Implementing personally directed, verbal negative feedback, we applied the VISTTA to induce social-evaluative threat. Men and women in the threat group responded similar on the subjective level, that is, with increased anger and surprise and a lower willingness to cooperate in comparison to the control group. However, physiological measures differed between both groups and sexes. We demonstrated an overall higher endocrinological response in the threat group. Regardless of group, a cortisol decay over time was reported for men, whereas women showed a stable cortisol level over time in the threat group and a decay in the control group. These findings might indicate stronger habituation in men than in women and underline the importance of multi-level assessment of responses to social-evaluative threat, even in computer-mediated communication. Further replication and validation during fMRI will be crucial to determine its effects in different experimental settings. It will be of interest to which extent meeting the interlocutors affects the perception of social threat. Also rating how much the participants identify with the opening statement of choice could give more insight how threatening the negative reactions might be perceived. Social media environments, as used in the VISTTA, can lower the threshold for negative interaction, which, in turn, can elicit feelings of stress and rejection. Given the increasing influence of online communication platforms, the VISTTA is a useful addition for research on social-evaluative threat and psychosocial stress. In reaction to performance and evaluative stressors, sex and gender have been shown to affect the stress response differently (Pruessner, 2018). As most research has focused on the role of sex to differentiate between males and females, gender has not been given the same level of investigation despite having a demonstrated effect. The discussion on sex and gender has taken a flight over the last few years, both in society, and in the scientific community. The VISTTA enables multi-level assessment of social-evaluative threat, hence, using samples with varying compositions of sex and gender identity, this paradigm could help bridge the gap between sex and gender in this particular field.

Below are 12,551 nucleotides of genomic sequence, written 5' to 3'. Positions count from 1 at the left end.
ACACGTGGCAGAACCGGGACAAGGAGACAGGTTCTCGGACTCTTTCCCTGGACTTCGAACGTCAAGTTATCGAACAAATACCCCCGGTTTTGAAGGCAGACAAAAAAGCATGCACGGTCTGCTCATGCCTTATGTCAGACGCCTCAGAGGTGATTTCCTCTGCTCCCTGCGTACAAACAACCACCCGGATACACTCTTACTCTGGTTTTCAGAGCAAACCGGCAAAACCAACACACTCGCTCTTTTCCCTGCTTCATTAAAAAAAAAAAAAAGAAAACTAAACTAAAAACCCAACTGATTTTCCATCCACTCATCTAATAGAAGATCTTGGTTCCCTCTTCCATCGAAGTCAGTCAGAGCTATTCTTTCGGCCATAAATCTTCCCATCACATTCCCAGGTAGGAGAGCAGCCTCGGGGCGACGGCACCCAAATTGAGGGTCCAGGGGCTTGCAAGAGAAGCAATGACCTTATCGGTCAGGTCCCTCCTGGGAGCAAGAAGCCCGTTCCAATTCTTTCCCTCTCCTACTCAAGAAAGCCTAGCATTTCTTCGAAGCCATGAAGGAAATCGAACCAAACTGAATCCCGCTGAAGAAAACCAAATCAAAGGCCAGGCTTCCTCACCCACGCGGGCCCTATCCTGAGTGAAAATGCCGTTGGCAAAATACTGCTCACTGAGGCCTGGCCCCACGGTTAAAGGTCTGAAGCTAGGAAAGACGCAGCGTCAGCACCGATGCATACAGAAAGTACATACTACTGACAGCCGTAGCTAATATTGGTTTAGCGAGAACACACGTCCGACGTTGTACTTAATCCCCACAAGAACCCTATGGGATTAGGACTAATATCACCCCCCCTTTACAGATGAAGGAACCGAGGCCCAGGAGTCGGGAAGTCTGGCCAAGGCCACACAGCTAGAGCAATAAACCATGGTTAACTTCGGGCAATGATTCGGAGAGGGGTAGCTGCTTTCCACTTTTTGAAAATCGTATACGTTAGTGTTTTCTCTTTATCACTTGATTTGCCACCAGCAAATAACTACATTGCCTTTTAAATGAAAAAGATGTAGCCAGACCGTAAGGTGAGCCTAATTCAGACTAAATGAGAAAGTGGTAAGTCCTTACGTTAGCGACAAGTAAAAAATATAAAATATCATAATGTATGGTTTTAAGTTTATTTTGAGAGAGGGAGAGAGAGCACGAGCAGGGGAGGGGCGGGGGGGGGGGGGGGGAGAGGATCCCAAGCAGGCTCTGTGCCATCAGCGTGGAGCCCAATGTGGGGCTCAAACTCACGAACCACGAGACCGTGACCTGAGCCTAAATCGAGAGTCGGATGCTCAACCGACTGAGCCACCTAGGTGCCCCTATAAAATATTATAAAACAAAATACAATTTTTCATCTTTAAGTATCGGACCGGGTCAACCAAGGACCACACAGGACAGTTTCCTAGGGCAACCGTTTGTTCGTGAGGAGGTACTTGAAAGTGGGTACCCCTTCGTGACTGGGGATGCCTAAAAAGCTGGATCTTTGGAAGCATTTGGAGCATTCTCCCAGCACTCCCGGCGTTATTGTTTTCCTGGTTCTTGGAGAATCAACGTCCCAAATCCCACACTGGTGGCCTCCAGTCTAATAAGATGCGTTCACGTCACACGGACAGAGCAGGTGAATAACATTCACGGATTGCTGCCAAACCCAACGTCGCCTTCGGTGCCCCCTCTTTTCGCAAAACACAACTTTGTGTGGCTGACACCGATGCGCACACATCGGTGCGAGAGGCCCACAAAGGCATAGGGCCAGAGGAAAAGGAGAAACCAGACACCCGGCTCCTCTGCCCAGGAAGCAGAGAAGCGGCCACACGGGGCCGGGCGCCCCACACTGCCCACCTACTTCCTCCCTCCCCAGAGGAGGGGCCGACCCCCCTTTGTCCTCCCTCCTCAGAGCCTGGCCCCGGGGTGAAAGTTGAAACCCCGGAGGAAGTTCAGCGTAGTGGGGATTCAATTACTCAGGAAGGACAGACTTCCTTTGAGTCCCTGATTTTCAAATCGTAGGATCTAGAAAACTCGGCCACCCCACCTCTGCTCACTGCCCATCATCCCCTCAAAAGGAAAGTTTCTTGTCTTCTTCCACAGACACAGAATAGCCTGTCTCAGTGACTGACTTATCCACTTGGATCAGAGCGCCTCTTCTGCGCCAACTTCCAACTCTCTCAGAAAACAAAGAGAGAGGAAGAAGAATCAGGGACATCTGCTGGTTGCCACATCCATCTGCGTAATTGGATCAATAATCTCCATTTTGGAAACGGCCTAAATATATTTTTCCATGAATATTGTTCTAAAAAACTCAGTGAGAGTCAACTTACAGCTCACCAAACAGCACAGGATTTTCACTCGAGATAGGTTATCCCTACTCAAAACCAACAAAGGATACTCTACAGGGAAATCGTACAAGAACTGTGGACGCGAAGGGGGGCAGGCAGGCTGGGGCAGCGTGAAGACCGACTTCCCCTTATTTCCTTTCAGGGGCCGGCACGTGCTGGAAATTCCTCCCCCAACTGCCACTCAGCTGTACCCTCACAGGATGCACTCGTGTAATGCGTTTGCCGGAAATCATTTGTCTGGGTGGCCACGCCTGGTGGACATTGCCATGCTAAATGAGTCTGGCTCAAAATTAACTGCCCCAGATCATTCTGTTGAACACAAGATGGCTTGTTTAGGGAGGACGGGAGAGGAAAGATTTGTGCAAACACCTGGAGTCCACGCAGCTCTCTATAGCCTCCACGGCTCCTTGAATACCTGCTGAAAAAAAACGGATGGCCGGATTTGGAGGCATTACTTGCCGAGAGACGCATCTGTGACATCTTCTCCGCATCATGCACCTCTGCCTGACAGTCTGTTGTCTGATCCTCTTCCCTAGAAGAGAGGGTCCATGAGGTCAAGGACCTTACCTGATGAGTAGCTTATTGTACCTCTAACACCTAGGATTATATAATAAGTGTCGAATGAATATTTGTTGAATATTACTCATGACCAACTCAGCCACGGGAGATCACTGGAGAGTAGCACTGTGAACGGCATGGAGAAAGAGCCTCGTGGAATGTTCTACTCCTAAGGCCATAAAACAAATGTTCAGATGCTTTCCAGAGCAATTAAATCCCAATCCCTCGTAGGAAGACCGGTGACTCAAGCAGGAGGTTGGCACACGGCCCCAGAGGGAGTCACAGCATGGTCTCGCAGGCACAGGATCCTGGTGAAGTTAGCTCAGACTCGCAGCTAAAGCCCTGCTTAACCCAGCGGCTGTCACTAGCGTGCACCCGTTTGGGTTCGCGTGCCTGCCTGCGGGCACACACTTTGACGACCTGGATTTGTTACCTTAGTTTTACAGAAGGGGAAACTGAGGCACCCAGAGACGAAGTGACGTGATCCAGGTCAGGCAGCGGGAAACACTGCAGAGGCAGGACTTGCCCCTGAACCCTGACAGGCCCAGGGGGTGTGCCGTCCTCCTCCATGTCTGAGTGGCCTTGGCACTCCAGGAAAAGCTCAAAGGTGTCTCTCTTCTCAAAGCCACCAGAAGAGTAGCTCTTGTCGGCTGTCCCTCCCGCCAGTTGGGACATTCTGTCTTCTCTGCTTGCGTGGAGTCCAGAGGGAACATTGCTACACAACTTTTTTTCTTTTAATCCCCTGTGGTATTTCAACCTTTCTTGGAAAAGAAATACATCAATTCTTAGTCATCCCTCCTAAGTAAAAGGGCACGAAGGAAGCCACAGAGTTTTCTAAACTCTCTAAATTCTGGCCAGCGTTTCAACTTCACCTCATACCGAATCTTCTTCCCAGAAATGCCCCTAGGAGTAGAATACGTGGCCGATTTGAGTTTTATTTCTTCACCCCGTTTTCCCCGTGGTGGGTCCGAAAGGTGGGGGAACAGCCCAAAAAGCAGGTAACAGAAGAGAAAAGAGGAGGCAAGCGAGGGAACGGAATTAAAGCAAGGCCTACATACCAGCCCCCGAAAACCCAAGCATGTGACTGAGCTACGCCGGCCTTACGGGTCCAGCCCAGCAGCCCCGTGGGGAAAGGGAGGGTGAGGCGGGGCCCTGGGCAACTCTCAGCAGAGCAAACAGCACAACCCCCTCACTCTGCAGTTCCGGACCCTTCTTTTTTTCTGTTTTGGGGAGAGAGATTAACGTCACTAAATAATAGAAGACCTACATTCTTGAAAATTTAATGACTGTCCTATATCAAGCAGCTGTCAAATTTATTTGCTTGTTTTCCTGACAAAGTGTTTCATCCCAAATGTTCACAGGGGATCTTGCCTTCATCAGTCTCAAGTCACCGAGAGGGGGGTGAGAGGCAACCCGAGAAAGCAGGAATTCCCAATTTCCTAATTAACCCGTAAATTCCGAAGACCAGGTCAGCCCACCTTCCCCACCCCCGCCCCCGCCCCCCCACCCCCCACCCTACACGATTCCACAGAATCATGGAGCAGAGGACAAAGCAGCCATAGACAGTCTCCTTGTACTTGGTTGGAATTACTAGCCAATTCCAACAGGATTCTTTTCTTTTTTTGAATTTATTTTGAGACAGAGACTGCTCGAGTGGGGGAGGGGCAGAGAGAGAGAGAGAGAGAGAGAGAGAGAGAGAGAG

Ethics Statement

The experimental protocol was carried out in accordance with the provisions of the World Medical Association Declaration of Helsinki. All subjects gave written informed consent. The protocol was approved by the local ethics committee at the Medical Faculty of RWTH Aachen University.

Author Contributions

ST created the first draft, finalized the manuscript, and performed the data collection and analyses. UH and TA took part in interpreting the data and revision of the manuscript. BD and SR conceived and designed the project, and took part in interpretation of the data and revision of the manuscript.


This research project was supported by the START-program of the Faculty of Medicine, RWTH Aachen (691505) and by the International Research Training Group (IRTG 2150) of the German Research Foundation (DFG).

Conflict of Interest Statement

The authors declare that the research was conducted in the absence of any commercial or financial relationships that could be construed as a potential conflict of interest.


The authors thank Paul Mols from the Brain Imaging Facility at the RWTH Aachen University for his assistance with the development of the VISTTA and Grace Lee for her assistance in editing the manuscript.

Supplementary Material

The Supplementary Material for this article can be found online at:


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Keywords: social-evaluative threat, rejection, cortisol, social stress, verbal communication, VISTTA

Citation: Tops S, Habel U, Abel T, Derntl B and Radke S (2019) The Verbal Interaction Social Threat Task: A New Paradigm Investigating the Effects of Social Rejection in Men and Women. Front. Neurosci. 13:830. doi: 10.3389/fnins.2019.00830

Received: 08 October 2018; Accepted: 25 July 2019;
Published: 07 August 2019.

Edited by:

Annie Duchesne, University of Northern British Columbia, Canada

Reviewed by:

Gábor B. Makara, Hungarian Academy of Sciences (MTA), Hungary
Katrin Preckel, Max Planck Institute for Human Cognitive and Brain Sciences, Germany

Copyright © 2019 Tops, Habel, Abel, Derntl and Radke. This is an open-access article distributed under the terms of the Creative Commons Attribution License (CC BY). The use, distribution or reproduction in other forums is permitted, provided the original author(s) and the copyright owner(s) are credited and that the original publication in this journal is cited, in accordance with accepted academic practice. No use, distribution or reproduction is permitted which does not comply with these terms.

*Correspondence: Sina Radke,